Issues of Terminology

In 1999, the Terminologia Anatomica (TA) replaced the Nomina Anatomica as the international standard for anatomical terminology. I have updated the terminology in this edition accordingly, except in cases where TA terminology is, as yet, so unfamiliar that it may be more a hindrance than a help for an introductory anatomy course. For example, I use the unofficial femur rather than the official os femoris or femoral bone.

The TA no longer recognizes eponyms, and I have avoided using them when possible and practical (using tactile disc instead of Merkel disc, for example). I do introduce common eponyms parenthetically when a term is first used. Some eponyms are, of course, unavoidable (Alzheimer disease, Golgi complex) and in some cases it still seems preferable to use the eponyms because of familiarity and correlation with other sources that students will read (for example, Schwann cell rather than neurilemmo-cyte).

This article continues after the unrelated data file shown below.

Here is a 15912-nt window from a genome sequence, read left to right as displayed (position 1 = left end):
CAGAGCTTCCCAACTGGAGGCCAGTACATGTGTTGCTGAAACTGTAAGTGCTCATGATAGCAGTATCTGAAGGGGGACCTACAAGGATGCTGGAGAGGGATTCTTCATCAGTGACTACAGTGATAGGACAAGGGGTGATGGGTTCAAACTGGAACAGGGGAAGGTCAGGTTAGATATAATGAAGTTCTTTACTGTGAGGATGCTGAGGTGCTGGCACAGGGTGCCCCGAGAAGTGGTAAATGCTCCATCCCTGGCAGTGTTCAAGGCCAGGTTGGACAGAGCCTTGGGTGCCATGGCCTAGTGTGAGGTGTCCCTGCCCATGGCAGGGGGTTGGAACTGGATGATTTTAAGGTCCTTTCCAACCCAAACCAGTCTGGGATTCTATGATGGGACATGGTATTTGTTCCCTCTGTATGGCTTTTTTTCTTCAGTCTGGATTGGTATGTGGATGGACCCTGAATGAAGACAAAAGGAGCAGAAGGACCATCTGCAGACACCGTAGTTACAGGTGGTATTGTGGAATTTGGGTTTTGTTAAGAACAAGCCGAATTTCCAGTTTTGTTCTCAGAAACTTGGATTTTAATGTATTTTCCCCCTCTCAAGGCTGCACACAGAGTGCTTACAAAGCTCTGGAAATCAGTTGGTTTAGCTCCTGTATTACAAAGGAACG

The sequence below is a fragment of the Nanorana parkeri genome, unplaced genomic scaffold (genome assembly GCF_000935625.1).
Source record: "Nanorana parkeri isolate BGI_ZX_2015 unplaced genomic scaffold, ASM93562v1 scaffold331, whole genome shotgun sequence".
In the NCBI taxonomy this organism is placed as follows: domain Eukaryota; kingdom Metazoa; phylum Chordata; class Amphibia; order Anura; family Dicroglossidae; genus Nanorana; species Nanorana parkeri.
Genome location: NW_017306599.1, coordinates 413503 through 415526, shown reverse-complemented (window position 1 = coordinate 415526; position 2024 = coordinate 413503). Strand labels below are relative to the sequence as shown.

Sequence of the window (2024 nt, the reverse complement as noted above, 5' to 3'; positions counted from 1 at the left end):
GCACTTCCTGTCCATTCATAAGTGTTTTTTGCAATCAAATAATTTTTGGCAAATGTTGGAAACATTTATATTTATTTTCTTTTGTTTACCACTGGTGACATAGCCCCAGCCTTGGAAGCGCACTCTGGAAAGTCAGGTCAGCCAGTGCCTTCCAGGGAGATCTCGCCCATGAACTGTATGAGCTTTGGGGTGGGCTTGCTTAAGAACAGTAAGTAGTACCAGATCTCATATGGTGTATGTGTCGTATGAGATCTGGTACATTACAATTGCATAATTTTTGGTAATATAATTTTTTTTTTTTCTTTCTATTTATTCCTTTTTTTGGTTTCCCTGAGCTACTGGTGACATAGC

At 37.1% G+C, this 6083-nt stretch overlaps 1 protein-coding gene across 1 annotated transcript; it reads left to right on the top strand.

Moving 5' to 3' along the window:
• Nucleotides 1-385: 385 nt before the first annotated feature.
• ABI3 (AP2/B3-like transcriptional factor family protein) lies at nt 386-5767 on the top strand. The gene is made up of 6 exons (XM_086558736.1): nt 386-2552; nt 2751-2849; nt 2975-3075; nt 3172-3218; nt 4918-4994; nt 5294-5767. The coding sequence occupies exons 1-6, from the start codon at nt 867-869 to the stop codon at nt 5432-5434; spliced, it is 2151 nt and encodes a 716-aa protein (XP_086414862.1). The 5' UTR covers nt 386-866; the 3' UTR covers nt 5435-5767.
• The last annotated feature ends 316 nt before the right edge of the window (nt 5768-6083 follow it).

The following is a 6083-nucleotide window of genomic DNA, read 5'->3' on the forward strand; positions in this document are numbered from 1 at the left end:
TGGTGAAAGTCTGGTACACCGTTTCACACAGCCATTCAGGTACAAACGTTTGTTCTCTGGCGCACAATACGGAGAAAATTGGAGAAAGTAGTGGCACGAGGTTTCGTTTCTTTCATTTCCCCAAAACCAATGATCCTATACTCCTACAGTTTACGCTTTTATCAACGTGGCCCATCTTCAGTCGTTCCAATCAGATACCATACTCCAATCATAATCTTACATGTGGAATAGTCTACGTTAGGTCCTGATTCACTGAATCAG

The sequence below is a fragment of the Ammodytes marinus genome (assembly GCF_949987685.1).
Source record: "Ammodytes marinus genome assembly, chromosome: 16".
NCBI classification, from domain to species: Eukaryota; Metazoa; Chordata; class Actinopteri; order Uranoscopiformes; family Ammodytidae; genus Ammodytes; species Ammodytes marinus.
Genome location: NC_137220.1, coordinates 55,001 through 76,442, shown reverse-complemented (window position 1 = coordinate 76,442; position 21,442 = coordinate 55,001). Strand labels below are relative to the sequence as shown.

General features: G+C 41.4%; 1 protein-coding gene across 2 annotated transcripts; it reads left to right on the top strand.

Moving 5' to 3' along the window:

I follow the recommendation of the American Medical Association Manual of Style (ninth edition, 1998) to delete the possessive forms of nearly all eponyms. There are people who take offense at the possessive form Down's syndrome and yet may be equally insistent that Alzheimer's disease be in the possessive. The AMA has grappled with such inconsistencies for years, and I accept

Saladin: Anatomy & I Front Matter I Preface I I © The McGraw-Hill

Physiology: The Unity of Companies, 2003 Form and Function, Third Edition its recommendation that the possessives be dropped whenever possible. I make exception for a few cases such as Broca's area (which would be awkward to pronounce without the 's) and I retain the possessive form for natural laws (Boyle's law).

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